Common Child Custody Misconceptions People Believe In Australia

January 4, 2022    divorcelawyersperthwa
Common Child Custody Misconceptions People Believe In Australia

Divorce is an unfortunate yet real phenomenon that can occur in any marriage. Legally, a married partner has equal rights on the assets and belongings of the other partner – unless they have completed a pre-nuptial agreement. If the couple has children born during their marriage period, they would also face the question and decision of the appropriate legal authority for the children’s future. 

In Australia, the Family Law Act 1975 dictates the rules of child custody awarding and the avenues to implement them. Still, many married and separated partners are not fully informed about these laws. It is better to consult with experienced child support lawyers before registering a claim in court. 

Reasons For Divorce And Child Custody

The basis for awarding divorce to a married couple has changed after introducing the Family Law Act 1975 – which dictated the irretrievable breakdown of the marital relationship as the only viable cause for divorce than the earlier fault-based system. With these changes, the divorce rate increased up to 1980. However, the divorce rates gradually decreased over the years. The crude rate of divorce lessened from 2.7 divorces per thousand people per year to 2 divorces per thousand per year – over forty years. The ongoing stigma of divorce has also lessened considerably. 

The basic parameters of child custody also changed with the Family Law Act 1975 – nowadays, the child isn’t automatically transferred into the mother’s custody. The court looks at the situations and every related factor of both the parents – so that the “best interest” of the child is preserved. The law postulates that a kid has a right to a significant affiliation with both parents and that the parents must shelter children from family ferocity, damage, and manipulation.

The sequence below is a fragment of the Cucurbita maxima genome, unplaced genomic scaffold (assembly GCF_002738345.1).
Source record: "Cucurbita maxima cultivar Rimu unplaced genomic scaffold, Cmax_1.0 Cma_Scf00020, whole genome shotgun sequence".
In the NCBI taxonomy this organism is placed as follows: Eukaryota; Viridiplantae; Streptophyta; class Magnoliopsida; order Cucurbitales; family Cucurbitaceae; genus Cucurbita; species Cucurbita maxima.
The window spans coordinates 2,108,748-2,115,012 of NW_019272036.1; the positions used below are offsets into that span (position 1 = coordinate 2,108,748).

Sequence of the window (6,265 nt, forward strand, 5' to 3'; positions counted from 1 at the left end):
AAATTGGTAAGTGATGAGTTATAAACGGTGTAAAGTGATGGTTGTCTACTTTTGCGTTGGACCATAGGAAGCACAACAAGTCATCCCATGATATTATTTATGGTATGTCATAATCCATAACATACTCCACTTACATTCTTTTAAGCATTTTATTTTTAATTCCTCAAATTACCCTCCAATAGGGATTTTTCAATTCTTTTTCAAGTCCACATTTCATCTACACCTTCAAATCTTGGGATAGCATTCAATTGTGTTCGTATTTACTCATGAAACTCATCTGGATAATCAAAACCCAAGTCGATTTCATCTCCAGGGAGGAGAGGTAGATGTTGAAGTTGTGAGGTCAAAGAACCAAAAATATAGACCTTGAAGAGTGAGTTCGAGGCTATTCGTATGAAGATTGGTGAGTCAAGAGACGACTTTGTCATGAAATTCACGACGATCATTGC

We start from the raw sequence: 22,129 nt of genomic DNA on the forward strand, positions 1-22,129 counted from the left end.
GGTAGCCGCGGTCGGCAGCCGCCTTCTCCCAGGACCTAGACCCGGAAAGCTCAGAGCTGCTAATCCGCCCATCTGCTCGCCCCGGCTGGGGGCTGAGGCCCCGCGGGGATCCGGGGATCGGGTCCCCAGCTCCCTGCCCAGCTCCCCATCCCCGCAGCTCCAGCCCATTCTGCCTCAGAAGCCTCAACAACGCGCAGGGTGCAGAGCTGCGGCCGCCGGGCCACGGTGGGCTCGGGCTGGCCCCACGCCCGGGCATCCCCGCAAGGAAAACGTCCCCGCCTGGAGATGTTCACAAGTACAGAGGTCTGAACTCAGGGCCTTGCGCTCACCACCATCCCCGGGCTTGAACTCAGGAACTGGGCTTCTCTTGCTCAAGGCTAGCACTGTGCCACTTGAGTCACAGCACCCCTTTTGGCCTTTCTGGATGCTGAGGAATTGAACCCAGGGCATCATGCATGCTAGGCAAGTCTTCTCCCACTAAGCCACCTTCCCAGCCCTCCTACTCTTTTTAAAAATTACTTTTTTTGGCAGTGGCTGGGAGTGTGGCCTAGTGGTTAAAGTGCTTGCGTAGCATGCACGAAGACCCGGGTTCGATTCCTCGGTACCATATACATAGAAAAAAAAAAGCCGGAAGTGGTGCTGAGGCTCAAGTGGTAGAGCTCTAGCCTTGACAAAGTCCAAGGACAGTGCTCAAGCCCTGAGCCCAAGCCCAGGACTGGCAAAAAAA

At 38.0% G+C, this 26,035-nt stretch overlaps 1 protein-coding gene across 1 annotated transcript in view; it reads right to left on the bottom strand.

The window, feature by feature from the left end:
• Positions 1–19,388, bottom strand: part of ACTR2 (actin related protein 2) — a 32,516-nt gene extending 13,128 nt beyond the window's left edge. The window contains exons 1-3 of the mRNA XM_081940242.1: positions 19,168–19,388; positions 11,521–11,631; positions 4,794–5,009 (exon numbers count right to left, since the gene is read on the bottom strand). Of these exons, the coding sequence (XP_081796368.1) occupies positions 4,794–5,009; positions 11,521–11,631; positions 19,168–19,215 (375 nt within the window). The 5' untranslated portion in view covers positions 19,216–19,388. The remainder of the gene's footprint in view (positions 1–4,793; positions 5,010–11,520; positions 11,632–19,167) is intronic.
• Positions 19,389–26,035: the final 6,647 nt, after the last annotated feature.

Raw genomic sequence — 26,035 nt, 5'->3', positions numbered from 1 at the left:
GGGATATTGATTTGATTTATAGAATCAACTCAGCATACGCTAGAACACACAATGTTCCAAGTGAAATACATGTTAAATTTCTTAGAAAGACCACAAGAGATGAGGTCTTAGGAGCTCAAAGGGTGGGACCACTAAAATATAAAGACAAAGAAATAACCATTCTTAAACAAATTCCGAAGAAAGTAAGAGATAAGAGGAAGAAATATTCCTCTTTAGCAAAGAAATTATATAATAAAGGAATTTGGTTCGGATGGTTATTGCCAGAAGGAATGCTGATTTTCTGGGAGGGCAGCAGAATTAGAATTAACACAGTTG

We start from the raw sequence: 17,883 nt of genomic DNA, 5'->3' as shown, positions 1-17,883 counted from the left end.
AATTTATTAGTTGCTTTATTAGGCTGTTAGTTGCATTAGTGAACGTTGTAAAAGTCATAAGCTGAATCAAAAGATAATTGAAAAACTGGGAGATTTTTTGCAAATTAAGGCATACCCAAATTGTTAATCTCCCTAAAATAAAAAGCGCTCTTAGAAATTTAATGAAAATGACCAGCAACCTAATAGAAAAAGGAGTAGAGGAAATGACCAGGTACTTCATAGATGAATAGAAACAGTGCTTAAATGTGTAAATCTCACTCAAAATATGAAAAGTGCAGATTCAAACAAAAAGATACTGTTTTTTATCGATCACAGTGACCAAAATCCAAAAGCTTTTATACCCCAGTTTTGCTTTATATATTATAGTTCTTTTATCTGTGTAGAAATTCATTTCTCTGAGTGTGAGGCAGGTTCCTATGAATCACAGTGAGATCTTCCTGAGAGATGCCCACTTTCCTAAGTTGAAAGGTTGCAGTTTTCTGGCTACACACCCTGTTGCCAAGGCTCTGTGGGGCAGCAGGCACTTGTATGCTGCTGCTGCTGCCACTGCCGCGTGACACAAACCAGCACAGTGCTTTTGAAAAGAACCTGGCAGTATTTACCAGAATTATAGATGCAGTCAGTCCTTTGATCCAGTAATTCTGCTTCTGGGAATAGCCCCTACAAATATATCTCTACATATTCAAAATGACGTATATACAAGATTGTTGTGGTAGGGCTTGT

According to the statistics, mothers have been awarded the greater percentage of custody orders –they have received 45% of the sole parenthood orders, whereas only 11% of the fathers had that chance. However, contact with both the parents is encouraged by the court. The instances of court-ordered restriction on a particular parent are very rare (3%), as well as contact with one parent only under supervision (4%). You can get complete information from the best teams of child custody lawyers Perth. They will provide you with the correct analysis of your situation and suggest appropriate legal pathways to strengthen your case. 

Misconceptions About Australian Child Custody

Child custody law primarily considers the welfare of the divorcing couple’s children. The established principle dictates the decision to provide the best benefits to the child. So, if it suits the child’s need, the court can deviate from the ideal “equal shared parental responsibility” and order a unique parenting arrangement. However, not all parenting conflicts need divorce lawyers; only 3% of them has reached court. Usually, the court concerns itself with complex and serious issues like family violence, child safety, or other issues leading to substance abuse and mental health. As any good divorce lawyer will tell you – not all facts you hear about Australian child custody is true. Here are some of the fallacies about child custody in Australia and their explanations: